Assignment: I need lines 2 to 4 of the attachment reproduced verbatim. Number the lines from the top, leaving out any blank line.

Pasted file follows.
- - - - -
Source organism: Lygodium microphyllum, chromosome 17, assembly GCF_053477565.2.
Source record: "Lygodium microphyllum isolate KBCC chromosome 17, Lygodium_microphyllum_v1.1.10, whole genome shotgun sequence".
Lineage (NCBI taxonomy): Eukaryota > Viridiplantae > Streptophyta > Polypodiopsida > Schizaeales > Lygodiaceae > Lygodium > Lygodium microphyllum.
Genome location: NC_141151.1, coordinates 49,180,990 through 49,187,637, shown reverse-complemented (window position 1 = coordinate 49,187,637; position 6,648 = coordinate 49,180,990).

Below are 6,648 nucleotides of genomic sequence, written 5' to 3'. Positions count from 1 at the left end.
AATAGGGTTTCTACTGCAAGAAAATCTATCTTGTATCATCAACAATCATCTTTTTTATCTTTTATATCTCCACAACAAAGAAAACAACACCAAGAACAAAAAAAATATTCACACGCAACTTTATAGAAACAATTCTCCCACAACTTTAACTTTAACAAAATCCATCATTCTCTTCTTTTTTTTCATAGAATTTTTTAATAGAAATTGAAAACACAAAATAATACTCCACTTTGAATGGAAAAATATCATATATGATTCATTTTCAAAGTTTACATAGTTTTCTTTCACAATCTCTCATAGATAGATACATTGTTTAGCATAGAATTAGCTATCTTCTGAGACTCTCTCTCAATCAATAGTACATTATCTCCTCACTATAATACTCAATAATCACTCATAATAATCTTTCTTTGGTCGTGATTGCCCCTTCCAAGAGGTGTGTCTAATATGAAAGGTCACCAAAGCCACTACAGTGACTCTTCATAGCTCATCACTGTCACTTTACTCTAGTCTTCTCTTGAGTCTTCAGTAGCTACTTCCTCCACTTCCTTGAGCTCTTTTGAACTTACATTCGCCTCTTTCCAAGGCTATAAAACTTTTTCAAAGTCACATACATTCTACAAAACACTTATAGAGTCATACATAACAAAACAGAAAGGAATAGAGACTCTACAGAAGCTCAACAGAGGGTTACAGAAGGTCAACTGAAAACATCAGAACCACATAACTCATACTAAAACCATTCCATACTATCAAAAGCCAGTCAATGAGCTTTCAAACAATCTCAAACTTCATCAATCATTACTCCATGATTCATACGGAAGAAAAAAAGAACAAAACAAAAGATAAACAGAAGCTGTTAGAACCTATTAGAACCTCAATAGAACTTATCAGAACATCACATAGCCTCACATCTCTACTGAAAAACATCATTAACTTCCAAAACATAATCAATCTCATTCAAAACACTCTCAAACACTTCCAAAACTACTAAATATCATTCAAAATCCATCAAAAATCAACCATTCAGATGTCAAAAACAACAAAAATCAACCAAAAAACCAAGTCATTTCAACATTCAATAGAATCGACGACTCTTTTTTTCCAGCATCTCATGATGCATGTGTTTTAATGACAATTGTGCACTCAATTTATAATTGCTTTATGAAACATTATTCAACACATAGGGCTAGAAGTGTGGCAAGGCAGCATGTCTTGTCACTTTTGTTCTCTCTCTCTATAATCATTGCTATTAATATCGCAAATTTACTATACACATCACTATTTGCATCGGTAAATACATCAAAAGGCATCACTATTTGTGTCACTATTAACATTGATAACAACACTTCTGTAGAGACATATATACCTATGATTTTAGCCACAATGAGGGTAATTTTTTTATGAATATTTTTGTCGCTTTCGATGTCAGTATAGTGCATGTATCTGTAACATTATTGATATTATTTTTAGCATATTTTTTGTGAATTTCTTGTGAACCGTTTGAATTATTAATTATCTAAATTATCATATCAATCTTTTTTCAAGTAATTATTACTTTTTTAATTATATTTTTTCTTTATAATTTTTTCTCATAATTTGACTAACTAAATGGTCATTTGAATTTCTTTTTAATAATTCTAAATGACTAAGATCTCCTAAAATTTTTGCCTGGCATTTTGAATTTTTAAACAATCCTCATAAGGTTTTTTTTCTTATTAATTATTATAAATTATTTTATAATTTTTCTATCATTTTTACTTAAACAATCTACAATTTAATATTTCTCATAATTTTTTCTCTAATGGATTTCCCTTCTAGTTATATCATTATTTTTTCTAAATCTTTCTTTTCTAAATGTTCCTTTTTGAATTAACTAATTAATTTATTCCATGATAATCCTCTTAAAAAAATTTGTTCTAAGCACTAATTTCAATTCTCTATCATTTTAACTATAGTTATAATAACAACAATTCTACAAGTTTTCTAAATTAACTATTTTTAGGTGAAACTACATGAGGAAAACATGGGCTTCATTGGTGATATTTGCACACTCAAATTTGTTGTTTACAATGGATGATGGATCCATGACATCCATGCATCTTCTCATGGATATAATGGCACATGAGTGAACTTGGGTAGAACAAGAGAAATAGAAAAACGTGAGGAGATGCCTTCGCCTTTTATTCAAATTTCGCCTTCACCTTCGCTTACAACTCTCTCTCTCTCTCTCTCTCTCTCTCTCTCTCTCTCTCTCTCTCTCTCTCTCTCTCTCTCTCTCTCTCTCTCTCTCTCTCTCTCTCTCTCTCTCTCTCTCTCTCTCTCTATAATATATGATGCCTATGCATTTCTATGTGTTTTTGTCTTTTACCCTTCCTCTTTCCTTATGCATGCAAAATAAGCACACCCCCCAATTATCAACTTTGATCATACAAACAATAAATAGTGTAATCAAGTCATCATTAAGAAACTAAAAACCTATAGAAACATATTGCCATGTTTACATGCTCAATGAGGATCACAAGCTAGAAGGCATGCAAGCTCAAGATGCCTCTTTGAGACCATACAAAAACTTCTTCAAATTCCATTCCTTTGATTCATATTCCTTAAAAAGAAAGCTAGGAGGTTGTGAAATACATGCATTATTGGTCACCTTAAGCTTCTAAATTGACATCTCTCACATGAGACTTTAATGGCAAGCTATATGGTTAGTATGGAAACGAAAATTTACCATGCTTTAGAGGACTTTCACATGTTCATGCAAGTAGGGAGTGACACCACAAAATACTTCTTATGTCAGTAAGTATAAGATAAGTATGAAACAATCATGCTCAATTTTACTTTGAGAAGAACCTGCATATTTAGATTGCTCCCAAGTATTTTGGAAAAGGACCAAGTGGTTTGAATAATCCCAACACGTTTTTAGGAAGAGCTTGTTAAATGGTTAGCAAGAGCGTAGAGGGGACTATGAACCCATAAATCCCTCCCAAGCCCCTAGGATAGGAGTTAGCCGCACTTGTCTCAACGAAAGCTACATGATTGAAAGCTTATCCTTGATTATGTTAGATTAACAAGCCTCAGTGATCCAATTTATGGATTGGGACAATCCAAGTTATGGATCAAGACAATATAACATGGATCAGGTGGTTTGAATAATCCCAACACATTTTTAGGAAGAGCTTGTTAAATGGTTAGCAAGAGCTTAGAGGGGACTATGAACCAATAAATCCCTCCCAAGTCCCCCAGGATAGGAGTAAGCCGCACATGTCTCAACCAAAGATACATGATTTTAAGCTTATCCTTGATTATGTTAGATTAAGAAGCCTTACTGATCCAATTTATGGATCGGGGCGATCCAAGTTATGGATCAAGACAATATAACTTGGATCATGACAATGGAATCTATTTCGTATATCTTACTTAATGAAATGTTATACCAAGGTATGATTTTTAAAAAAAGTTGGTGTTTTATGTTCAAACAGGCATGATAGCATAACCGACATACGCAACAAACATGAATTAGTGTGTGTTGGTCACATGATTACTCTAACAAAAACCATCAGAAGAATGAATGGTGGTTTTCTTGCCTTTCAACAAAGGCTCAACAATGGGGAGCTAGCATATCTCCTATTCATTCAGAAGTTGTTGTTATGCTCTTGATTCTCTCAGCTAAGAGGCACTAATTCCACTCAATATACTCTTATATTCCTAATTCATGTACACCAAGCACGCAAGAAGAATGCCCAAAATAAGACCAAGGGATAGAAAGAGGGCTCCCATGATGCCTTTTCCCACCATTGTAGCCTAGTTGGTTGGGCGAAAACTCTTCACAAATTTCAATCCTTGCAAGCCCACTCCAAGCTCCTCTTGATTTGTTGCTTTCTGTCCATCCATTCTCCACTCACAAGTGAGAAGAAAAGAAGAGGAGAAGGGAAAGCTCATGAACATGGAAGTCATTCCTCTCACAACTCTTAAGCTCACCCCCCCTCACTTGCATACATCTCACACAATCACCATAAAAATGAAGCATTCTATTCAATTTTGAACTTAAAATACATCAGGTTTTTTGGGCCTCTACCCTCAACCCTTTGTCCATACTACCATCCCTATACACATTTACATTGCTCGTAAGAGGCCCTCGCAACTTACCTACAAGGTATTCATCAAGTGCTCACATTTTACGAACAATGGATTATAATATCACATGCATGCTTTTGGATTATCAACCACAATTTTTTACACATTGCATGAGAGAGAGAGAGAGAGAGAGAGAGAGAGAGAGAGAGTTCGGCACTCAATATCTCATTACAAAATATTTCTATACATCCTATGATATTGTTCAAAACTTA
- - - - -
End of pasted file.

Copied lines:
Source record: "Lygodium microphyllum isolate KBCC chromosome 17, Lygodium_microphyllum_v1.1.10, whole genome shotgun sequence".
Lineage (NCBI taxonomy): Eukaryota > Viridiplantae > Streptophyta > Polypodiopsida > Schizaeales > Lygodiaceae > Lygodium > Lygodium microphyllum.
Genome location: NC_141151.1, coordinates 49,180,990 through 49,187,637, shown reverse-complemented (window position 1 = coordinate 49,187,637; position 6,648 = coordinate 49,180,990).